Researchers in America have started a clinical trial to test a ground breaking gene therapy which aims to treat hearing loss by restoring sound detecting cells that have been damaged by trauma to the inner ear
When sound enters the ear, it is detected by cells in the inner ear called hair cells. These hair cells (so-called because of the tiny hair-like projections on their surface) are vital to our ability to hear as they convert the pitch and loudness of sound into an electrical signal which is then sent to the brain. Hair cells can be lost during aging and damaged by trauma to the ear such as loud noises and toxic drugs. Following birth, all mammals lose the ability to regenerate hair cells meaning that any damage can lead to a permanent hearing loss. Interestingly birds and amphibians retain the ability to regenerate hair cells throughout their lives. These observations have led to a lot of research into how these regenerative pathways work and how they could be safely activated in people in order to “regrow” lost hair cells and restore hearing.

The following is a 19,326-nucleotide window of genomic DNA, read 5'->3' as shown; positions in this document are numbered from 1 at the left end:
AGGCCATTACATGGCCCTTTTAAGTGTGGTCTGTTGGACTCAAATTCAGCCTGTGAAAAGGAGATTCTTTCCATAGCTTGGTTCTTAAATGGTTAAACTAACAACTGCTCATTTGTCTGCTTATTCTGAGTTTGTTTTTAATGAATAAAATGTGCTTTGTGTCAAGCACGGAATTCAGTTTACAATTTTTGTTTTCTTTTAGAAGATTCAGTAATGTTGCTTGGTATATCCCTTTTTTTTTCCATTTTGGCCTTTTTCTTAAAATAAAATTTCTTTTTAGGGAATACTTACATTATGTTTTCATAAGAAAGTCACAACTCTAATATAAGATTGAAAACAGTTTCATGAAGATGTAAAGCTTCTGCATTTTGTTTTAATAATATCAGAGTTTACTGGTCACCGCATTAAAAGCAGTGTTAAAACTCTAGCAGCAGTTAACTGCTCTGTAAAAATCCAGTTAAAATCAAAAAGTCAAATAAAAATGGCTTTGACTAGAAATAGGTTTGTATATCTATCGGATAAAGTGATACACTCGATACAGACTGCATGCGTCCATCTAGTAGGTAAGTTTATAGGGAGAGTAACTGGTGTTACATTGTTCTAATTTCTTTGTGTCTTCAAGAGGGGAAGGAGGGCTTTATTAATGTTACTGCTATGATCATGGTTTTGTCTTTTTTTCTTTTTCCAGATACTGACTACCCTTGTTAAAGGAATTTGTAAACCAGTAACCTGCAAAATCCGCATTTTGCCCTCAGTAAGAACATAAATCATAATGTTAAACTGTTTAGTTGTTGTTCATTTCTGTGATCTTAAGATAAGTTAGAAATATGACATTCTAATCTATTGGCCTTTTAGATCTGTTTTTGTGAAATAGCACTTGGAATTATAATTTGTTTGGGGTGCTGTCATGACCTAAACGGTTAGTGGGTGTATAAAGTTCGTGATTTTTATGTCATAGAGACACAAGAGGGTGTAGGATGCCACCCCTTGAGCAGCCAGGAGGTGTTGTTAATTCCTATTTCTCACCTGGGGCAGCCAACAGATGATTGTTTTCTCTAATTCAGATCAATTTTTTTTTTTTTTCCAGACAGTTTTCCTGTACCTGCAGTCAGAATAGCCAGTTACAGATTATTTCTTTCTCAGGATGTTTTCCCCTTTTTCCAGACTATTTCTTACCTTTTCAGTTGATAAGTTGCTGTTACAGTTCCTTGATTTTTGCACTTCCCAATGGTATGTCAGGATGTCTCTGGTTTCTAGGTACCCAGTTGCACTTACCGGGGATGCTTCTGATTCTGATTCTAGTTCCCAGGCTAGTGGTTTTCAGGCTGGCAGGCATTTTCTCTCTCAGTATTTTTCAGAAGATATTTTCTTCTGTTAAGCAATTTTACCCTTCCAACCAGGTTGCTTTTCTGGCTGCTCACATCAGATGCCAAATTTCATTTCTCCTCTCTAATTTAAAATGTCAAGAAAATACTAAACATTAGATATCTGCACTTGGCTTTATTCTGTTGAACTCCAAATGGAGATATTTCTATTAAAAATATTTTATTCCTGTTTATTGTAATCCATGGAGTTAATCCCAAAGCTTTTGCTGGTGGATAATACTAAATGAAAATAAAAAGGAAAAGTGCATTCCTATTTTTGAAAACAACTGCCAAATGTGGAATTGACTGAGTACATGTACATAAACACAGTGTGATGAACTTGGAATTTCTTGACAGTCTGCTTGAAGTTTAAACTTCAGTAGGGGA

About 10 years ago a gene called Atoh1 was discovered which acts as a “switch” to turn on hair cell growth. In mammals the Atoh1 switch is turned off following birth but in birds and amphibians it remains on into adulthood. It was discovered that when Atoh1 is artificially switched on in the cells that support hair cells (called “supporting cells”) it instructs them to divide and form new hair cells. This led researchers to investigate whether Atoh1 could be used as a gene therapy to treat certain types of profound hearing loss.READ MORE